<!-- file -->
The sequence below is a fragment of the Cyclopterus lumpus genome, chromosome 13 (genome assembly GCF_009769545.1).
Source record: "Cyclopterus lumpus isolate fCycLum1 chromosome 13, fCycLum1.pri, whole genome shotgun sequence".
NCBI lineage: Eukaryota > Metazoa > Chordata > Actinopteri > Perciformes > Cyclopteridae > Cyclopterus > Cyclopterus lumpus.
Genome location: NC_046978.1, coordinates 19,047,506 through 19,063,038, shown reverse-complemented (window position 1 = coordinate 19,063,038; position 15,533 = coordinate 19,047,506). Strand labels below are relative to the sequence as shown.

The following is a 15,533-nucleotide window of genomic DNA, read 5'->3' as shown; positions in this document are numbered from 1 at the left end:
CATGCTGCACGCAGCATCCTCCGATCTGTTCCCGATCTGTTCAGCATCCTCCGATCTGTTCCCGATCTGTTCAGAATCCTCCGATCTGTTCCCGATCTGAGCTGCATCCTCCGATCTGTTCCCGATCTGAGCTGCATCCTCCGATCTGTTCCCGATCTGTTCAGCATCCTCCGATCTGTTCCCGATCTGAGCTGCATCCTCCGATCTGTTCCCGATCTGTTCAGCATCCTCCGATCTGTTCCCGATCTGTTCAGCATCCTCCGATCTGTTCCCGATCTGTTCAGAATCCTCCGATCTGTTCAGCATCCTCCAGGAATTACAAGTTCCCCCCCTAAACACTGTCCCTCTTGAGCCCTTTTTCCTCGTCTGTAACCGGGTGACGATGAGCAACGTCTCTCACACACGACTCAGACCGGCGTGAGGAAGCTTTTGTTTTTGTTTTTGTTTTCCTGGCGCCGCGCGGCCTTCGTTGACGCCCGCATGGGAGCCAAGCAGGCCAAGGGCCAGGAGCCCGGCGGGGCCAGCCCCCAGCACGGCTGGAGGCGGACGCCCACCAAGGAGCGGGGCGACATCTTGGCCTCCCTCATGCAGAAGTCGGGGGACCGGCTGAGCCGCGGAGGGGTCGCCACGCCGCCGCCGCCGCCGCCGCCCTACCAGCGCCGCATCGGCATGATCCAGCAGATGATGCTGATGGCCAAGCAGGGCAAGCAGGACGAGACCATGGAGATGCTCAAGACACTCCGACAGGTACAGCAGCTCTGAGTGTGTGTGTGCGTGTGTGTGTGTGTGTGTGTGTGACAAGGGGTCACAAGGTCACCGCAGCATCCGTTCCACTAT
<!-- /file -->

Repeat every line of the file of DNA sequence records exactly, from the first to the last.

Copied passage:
The sequence below is a fragment of the Cyclopterus lumpus genome, chromosome 13 (genome assembly GCF_009769545.1).
Source record: "Cyclopterus lumpus isolate fCycLum1 chromosome 13, fCycLum1.pri, whole genome shotgun sequence".
NCBI lineage: Eukaryota > Metazoa > Chordata > Actinopteri > Perciformes > Cyclopteridae > Cyclopterus > Cyclopterus lumpus.
Genome location: NC_046978.1, coordinates 19,047,506 through 19,063,038, shown reverse-complemented (window position 1 = coordinate 19,063,038; position 15,533 = coordinate 19,047,506). Strand labels below are relative to the sequence as shown.

The following is a 15,533-nucleotide window of genomic DNA, read 5'->3' as shown; positions in this document are numbered from 1 at the left end:
CATGCTGCACGCAGCATCCTCCGATCTGTTCCCGATCTGTTCAGCATCCTCCGATCTGTTCCCGATCTGTTCAGAATCCTCCGATCTGTTCCCGATCTGAGCTGCATCCTCCGATCTGTTCCCGATCTGAGCTGCATCCTCCGATCTGTTCCCGATCTGTTCAGCATCCTCCGATCTGTTCCCGATCTGAGCTGCATCCTCCGATCTGTTCCCGATCTGTTCAGCATCCTCCGATCTGTTCCCGATCTGTTCAGCATCCTCCGATCTGTTCCCGATCTGTTCAGAATCCTCCGATCTGTTCAGCATCCTCCAGGAATTACAAGTTCCCCCCCTAAACACTGTCCCTCTTGAGCCCTTTTTCCTCGTCTGTAACCGGGTGACGATGAGCAACGTCTCTCACACACGACTCAGACCGGCGTGAGGAAGCTTTTGTTTTTGTTTTTGTTTTCCTGGCGCCGCGCGGCCTTCGTTGACGCCCGCATGGGAGCCAAGCAGGCCAAGGGCCAGGAGCCCGGCGGGGCCAGCCCCCAGCACGGCTGGAGGCGGACGCCCACCAAGGAGCGGGGCGACATCTTGGCCTCCCTCATGCAGAAGTCGGGGGACCGGCTGAGCCGCGGAGGGGTCGCCACGCCGCCGCCGCCGCCGCCGCCCTACCAGCGCCGCATCGGCATGATCCAGCAGATGATGCTGATGGCCAAGCAGGGCAAGCAGGACGAGACCATGGAGATGCTCAAGACACTCCGACAGGTACAGCAGCTCTGAGTGTGTGTGTGCGTGTGTGTGTGTGTGTGTGTGTGACAAGGGGTCACAAGGTCACCGCAGCATCCGTTCCACTAT